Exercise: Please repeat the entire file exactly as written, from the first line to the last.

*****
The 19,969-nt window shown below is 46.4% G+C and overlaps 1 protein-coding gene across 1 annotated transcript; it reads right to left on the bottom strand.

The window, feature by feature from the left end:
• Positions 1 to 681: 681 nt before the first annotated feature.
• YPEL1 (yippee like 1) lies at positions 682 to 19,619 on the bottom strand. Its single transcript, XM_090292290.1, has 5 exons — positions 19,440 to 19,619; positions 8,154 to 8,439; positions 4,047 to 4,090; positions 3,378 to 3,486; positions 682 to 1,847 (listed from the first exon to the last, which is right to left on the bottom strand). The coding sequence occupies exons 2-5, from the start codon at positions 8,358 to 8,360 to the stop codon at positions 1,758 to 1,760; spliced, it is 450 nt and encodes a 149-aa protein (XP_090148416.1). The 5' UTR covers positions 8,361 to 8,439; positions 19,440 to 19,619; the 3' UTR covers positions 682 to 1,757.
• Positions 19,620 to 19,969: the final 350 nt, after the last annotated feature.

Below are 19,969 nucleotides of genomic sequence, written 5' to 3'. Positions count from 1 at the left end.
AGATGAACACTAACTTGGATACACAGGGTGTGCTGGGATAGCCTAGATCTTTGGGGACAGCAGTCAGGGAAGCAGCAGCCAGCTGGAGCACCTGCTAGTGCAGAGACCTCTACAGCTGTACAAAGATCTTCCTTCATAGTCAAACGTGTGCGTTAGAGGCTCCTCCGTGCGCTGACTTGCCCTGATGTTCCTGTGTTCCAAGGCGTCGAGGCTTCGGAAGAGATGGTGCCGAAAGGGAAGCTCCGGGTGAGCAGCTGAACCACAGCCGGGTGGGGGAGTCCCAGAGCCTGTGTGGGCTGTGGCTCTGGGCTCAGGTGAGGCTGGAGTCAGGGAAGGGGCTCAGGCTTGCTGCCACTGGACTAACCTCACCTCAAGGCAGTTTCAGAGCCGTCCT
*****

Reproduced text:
The 19,969-nt window shown below is 46.4% G+C and overlaps 1 protein-coding gene across 1 annotated transcript; it reads right to left on the bottom strand.

The window, feature by feature from the left end:
• Positions 1 to 681: 681 nt before the first annotated feature.
• YPEL1 (yippee like 1) lies at positions 682 to 19,619 on the bottom strand. Its single transcript, XM_090292290.1, has 5 exons — positions 19,440 to 19,619; positions 8,154 to 8,439; positions 4,047 to 4,090; positions 3,378 to 3,486; positions 682 to 1,847 (listed from the first exon to the last, which is right to left on the bottom strand). The coding sequence occupies exons 2-5, from the start codon at positions 8,358 to 8,360 to the stop codon at positions 1,758 to 1,760; spliced, it is 450 nt and encodes a 149-aa protein (XP_090148416.1). The 5' UTR covers positions 8,361 to 8,439; positions 19,440 to 19,619; the 3' UTR covers positions 682 to 1,757.
• Positions 19,620 to 19,969: the final 350 nt, after the last annotated feature.

Below are 19,969 nucleotides of genomic sequence, written 5' to 3'. Positions count from 1 at the left end.
AGATGAACACTAACTTGGATACACAGGGTGTGCTGGGATAGCCTAGATCTTTGGGGACAGCAGTCAGGGAAGCAGCAGCCAGCTGGAGCACCTGCTAGTGCAGAGACCTCTACAGCTGTACAAAGATCTTCCTTCATAGTCAAACGTGTGCGTTAGAGGCTCCTCCGTGCGCTGACTTGCCCTGATGTTCCTGTGTTCCAAGGCGTCGAGGCTTCGGAAGAGATGGTGCCGAAAGGGAAGCTCCGGGTGAGCAGCTGAACCACAGCCGGGTGGGGGAGTCCCAGAGCCTGTGTGGGCTGTGGCTCTGGGCTCAGGTGAGGCTGGAGTCAGGGAAGGGGCTCAGGCTTGCTGCCACTGGACTAACCTCACCTCAAGGCAGTTTCAGAGCCGTCCT